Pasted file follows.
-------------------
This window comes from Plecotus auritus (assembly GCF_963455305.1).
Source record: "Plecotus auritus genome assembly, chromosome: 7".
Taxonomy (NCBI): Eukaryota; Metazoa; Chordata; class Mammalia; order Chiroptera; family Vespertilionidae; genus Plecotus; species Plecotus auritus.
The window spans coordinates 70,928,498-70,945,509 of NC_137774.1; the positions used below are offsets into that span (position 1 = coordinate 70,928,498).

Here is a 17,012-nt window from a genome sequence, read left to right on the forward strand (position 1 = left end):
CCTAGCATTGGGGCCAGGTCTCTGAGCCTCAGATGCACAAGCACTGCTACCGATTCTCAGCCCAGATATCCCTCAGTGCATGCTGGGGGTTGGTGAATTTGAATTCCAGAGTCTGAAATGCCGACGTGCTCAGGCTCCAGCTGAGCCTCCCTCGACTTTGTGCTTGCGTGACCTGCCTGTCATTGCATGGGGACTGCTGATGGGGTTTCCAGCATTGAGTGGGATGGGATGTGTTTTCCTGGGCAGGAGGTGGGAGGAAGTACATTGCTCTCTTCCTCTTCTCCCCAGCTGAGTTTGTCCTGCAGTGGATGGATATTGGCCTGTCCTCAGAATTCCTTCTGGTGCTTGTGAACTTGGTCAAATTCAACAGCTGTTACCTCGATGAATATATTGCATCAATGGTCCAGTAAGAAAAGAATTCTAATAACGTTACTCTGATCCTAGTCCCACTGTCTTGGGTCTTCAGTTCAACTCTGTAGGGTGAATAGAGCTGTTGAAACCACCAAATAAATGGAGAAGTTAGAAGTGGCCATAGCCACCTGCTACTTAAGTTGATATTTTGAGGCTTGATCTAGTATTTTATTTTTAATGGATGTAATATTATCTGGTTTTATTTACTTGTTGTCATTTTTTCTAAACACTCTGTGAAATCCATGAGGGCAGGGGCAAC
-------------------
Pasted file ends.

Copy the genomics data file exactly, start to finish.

This window comes from Plecotus auritus (assembly GCF_963455305.1).
Source record: "Plecotus auritus genome assembly, chromosome: 7".
Taxonomy (NCBI): Eukaryota; Metazoa; Chordata; class Mammalia; order Chiroptera; family Vespertilionidae; genus Plecotus; species Plecotus auritus.
The window spans coordinates 70,928,498-70,945,509 of NC_137774.1; the positions used below are offsets into that span (position 1 = coordinate 70,928,498).

Here is a 17,012-nt window from a genome sequence, read left to right on the forward strand (position 1 = left end):
CCTAGCATTGGGGCCAGGTCTCTGAGCCTCAGATGCACAAGCACTGCTACCGATTCTCAGCCCAGATATCCCTCAGTGCATGCTGGGGGTTGGTGAATTTGAATTCCAGAGTCTGAAATGCCGACGTGCTCAGGCTCCAGCTGAGCCTCCCTCGACTTTGTGCTTGCGTGACCTGCCTGTCATTGCATGGGGACTGCTGATGGGGTTTCCAGCATTGAGTGGGATGGGATGTGTTTTCCTGGGCAGGAGGTGGGAGGAAGTACATTGCTCTCTTCCTCTTCTCCCCAGCTGAGTTTGTCCTGCAGTGGATGGATATTGGCCTGTCCTCAGAATTCCTTCTGGTGCTTGTGAACTTGGTCAAATTCAACAGCTGTTACCTCGATGAATATATTGCATCAATGGTCCAGTAAGAAAAGAATTCTAATAACGTTACTCTGATCCTAGTCCCACTGTCTTGGGTCTTCAGTTCAACTCTGTAGGGTGAATAGAGCTGTTGAAACCACCAAATAAATGGAGAAGTTAGAAGTGGCCATAGCCACCTGCTACTTAAGTTGATATTTTGAGGCTTGATCTAGTATTTTATTTTTAATGGATGTAATATTATCTGGTTTTATTTACTTGTTGTCATTTTTTCTAAACACTCTGTGAAATCCATGAGGGCAGGGGCAAC